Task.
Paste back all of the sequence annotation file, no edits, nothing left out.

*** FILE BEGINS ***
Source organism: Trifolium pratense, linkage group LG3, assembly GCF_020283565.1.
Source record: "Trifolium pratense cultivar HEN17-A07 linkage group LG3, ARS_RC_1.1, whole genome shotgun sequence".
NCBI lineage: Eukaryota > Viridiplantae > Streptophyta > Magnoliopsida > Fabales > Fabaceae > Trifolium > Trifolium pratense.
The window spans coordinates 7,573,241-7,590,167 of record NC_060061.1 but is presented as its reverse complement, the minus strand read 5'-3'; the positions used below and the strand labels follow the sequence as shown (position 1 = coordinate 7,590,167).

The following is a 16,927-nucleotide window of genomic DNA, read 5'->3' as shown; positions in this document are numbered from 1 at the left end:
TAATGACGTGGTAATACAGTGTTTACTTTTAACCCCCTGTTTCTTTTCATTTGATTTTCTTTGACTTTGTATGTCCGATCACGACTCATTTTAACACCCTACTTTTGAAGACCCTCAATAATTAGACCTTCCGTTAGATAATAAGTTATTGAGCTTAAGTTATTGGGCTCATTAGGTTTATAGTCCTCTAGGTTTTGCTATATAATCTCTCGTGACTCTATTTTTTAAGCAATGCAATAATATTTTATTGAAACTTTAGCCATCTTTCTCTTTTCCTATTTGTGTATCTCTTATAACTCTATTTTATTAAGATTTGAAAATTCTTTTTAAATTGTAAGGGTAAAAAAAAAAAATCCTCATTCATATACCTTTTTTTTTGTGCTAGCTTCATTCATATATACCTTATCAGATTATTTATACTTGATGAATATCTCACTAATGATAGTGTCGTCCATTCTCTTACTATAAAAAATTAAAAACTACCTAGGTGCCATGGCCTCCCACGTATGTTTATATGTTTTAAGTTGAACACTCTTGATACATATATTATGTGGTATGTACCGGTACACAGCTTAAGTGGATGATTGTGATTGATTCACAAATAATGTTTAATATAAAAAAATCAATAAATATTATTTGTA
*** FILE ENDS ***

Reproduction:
Source organism: Trifolium pratense, linkage group LG3, assembly GCF_020283565.1.
Source record: "Trifolium pratense cultivar HEN17-A07 linkage group LG3, ARS_RC_1.1, whole genome shotgun sequence".
NCBI lineage: Eukaryota > Viridiplantae > Streptophyta > Magnoliopsida > Fabales > Fabaceae > Trifolium > Trifolium pratense.
The window spans coordinates 7,573,241-7,590,167 of record NC_060061.1 but is presented as its reverse complement, the minus strand read 5'-3'; the positions used below and the strand labels follow the sequence as shown (position 1 = coordinate 7,590,167).

The following is a 16,927-nucleotide window of genomic DNA, read 5'->3' as shown; positions in this document are numbered from 1 at the left end:
TAATGACGTGGTAATACAGTGTTTACTTTTAACCCCCTGTTTCTTTTCATTTGATTTTCTTTGACTTTGTATGTCCGATCACGACTCATTTTAACACCCTACTTTTGAAGACCCTCAATAATTAGACCTTCCGTTAGATAATAAGTTATTGAGCTTAAGTTATTGGGCTCATTAGGTTTATAGTCCTCTAGGTTTTGCTATATAATCTCTCGTGACTCTATTTTTTAAGCAATGCAATAATATTTTATTGAAACTTTAGCCATCTTTCTCTTTTCCTATTTGTGTATCTCTTATAACTCTATTTTATTAAGATTTGAAAATTCTTTTTAAATTGTAAGGGTAAAAAAAAAAAATCCTCATTCATATACCTTTTTTTTTGTGCTAGCTTCATTCATATATACCTTATCAGATTATTTATACTTGATGAATATCTCACTAATGATAGTGTCGTCCATTCTCTTACTATAAAAAATTAAAAACTACCTAGGTGCCATGGCCTCCCACGTATGTTTATATGTTTTAAGTTGAACACTCTTGATACATATATTATGTGGTATGTACCGGTACACAGCTTAAGTGGATGATTGTGATTGATTCACAAATAATGTTTAATATAAAAAAATCAATAAATATTATTTGTA